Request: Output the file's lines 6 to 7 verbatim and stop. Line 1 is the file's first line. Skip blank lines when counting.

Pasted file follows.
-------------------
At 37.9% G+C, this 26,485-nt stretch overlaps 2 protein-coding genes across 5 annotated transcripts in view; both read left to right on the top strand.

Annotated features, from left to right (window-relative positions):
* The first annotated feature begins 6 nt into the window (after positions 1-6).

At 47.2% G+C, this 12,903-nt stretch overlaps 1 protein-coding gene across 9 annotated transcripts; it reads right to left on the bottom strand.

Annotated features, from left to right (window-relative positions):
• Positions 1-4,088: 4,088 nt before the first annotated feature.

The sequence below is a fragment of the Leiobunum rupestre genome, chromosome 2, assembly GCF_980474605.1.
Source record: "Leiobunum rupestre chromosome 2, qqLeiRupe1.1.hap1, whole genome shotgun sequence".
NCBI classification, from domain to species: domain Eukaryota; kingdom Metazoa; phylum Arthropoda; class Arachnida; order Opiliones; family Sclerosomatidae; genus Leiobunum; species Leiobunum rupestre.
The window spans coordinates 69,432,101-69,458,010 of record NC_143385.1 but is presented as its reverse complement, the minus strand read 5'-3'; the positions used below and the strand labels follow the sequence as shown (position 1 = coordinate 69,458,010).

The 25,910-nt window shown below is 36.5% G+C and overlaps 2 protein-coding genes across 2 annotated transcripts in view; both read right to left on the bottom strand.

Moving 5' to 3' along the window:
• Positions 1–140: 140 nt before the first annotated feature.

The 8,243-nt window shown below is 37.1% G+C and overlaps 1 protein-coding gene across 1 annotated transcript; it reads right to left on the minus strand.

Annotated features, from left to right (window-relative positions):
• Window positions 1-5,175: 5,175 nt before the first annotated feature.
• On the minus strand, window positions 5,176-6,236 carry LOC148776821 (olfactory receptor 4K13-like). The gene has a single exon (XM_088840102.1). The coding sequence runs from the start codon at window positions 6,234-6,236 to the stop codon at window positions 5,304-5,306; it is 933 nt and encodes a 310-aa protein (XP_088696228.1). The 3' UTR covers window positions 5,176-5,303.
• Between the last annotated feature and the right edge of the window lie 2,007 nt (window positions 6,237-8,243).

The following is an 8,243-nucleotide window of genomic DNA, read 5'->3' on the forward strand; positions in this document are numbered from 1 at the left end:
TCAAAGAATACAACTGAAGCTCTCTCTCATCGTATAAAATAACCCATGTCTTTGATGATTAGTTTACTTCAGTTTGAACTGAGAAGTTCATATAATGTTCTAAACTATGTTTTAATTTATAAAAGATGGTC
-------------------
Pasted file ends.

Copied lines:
• Positions 1-4,088: 4,088 nt before the first annotated feature.

The sequence below is a fragment of the Leiobunum rupestre genome, chromosome 2, assembly GCF_980474605.1.